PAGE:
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Frances Connor, Pioneering TC Special Educator, Dies at 95

TC Professor Emerita Frances Connor (Ed.D. '53, M.A. '48), whose fierce and savvy efforts during the 1960s, 70s and 80s to win schooling for children with disabilities helped lay the groundwork for the present-day inclusive education movement, died in March at age 95.

TC Professor Emerita Frances Connor (Ed.D. ’53, M.A. ’48), whose fierce and savvy efforts during the 1960s, 70s and 80s to win schooling for children with disabilities helped lay the groundwork for the present-day inclusive education movement, died in March at age 95.

Connor served as President of the Council for Exceptional Children (CEC) and was a member of the five-person committee that helped shut down the Willowbrook State School on Staten Island. The closing of the school, famously decried by Senator Robert Kennedy as a “snake pit,” helped lead to the passage of the Civil Rights of Institutionalized Persons Act of 1980. Connor’s work also helped bring about passage in 1975 of the Education for All Handicapped Children Act, since reenacted as the Individuals with Disabilities Education Act.

At Teachers College, where she was the Richard March Hoe Professor of Education, Connor served for 23 years as Chair of what was then TC’s Department of Special Education, leading a group of pioneering faculty members that included Ignacy Goldberg, Leonard Blackman and Herbert Rusalem in establishing the College as the nation’s foremost destination for students in the field and as a national research hub. Blackman, whom she hired to lead research on the learning potential of children with intellectual disabilities, put together a proposal for the federal funding to build Thorndike Hall, and Connor ensured its success in Washington.

“Fran was the person who really built the program of special education at TC,” said Blackman, now Professor Emeritus of Psychology &Education. “Research was not her primary focus, but she had the vision to add research capabilities to the department. It was through her relationships with the government that we got federal support and were able to bring in more students and more research. And through her work in prominent organizations, her impact extended beyond TC to the nation and the world.”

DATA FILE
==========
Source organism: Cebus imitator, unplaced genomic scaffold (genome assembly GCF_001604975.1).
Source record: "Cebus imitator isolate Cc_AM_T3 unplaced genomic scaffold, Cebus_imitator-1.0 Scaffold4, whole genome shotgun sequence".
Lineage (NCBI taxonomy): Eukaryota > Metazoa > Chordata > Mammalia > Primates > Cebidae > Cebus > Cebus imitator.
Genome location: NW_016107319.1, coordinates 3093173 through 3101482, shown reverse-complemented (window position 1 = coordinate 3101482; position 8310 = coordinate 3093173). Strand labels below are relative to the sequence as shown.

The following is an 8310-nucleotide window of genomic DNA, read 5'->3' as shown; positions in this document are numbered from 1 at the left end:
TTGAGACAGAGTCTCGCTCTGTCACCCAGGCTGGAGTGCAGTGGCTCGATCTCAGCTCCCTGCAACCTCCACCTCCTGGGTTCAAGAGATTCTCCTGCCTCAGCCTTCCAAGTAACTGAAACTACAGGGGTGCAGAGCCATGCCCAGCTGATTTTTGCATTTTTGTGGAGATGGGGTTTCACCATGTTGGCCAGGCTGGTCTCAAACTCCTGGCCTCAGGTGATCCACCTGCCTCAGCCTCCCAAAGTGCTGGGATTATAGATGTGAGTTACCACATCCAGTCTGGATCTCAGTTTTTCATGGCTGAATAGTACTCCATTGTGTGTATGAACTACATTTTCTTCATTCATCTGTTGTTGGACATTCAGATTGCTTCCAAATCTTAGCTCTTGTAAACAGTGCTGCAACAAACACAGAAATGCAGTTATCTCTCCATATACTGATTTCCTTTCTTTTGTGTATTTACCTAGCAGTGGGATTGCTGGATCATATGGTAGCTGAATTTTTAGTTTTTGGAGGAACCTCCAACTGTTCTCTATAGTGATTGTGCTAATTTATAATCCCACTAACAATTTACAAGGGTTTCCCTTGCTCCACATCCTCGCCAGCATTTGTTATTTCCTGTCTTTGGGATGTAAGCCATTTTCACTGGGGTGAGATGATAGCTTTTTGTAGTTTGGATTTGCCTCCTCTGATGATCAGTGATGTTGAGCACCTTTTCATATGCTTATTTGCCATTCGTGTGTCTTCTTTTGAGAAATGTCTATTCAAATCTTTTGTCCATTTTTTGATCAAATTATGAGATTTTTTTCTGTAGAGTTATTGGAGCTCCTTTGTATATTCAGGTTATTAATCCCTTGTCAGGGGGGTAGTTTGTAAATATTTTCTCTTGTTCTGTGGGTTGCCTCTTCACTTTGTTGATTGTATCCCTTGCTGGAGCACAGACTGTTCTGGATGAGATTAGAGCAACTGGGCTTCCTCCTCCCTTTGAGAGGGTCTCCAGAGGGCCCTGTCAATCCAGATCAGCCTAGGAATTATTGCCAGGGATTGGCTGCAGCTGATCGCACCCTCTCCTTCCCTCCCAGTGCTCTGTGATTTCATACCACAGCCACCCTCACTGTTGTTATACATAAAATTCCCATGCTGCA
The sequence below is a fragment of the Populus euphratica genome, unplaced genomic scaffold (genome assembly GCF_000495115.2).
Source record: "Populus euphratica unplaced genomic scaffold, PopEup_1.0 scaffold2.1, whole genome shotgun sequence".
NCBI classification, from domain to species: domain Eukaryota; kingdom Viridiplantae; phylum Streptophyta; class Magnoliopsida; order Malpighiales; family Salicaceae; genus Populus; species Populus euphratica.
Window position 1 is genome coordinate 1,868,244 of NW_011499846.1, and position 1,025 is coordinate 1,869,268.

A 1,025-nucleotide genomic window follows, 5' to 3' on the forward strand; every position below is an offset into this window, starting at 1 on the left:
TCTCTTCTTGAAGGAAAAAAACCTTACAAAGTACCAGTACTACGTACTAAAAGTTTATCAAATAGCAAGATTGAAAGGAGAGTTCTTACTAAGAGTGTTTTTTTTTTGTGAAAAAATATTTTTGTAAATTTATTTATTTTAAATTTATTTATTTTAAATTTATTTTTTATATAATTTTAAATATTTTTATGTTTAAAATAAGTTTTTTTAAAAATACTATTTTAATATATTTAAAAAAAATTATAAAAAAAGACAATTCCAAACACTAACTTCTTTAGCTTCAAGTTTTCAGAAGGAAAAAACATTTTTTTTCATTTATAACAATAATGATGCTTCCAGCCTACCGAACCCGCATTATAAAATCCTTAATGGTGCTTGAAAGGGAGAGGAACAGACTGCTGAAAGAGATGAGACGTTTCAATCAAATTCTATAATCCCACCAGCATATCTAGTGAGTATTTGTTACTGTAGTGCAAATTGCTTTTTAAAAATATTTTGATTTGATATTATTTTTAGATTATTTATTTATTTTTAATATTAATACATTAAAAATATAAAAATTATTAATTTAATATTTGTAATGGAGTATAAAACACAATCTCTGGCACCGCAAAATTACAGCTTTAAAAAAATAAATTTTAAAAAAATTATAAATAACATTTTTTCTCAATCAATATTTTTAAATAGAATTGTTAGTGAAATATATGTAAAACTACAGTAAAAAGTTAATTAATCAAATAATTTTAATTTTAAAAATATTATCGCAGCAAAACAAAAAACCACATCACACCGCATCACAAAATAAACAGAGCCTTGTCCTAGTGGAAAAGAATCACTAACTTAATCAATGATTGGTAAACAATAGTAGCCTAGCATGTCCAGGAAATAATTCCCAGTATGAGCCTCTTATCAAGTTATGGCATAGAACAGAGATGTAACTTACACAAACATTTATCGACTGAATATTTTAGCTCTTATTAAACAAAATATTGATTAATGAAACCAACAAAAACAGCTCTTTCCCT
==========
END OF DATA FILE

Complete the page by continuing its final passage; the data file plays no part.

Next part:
“Fran was notable for her political acumen, her advocacy, her sense of the history of the special education field, and her vision for where it needed to go,” said Linda Hickson, TC Professor Emerita of Education. “She was an advocate for the physical, cognitive and emotional development of people with disabilities, and perhaps the one person of her time who was knowledgeable about and devoted to the whole range of those issues.”

Frances Partridge Connor began her long career teaching children with cerebral palsy in Suffern, New York.

“There was no education for these youngsters,” she recalled in a lecture at TC in 2002, 16 years after her retirement. “These kids were not being thrown out of schools – they didn’t get into schools.” Those standing in their way ranged from lawmakers whose rulings consigned the most severely handicapped children to “the back wards of institutions” to parents of children with other kinds of disabilities.

“As children with cerebral palsy started to come to the surface, the parents of children with polio rebelled,” Connor said. “They said, ‘these children are contaminating our children – they don’t speak or walk well, we don’t want our kids to emulate them.’”

As a result of these early experiences, Connor sought experience in the policy arena, serving in research associate positions for the federal Department of Education and the New York State Department of Mental Hygiene before joining TC’s faculty. She also served on a CEC committee that drafted a statement calling for education for all children, and, in 1963 became President of the organization. A year later, at the CEC annual convention, she delivered an impassioned address titled “The Sword and the Spirit,” in which she argued that that “special educators are to be liberated, not trained”; that “special education depends upon an intensive infusion of new knowledge, not the perpetuation of past practice”’; and that the basis of the field should be “hope, not preconceived limits.”  The speech set an agenda that, half a century later, continues to define the field.

Around the same period, Connor also sent an eight-page memo to TC’s new President, John Fischer, arguing that the Special Education department should take global leadership on several fronts, including promoting the field, conducting research, assisting all educators to better understand the problems faced by special needs children, and preparing special education teachers to work with children with multiple special needs.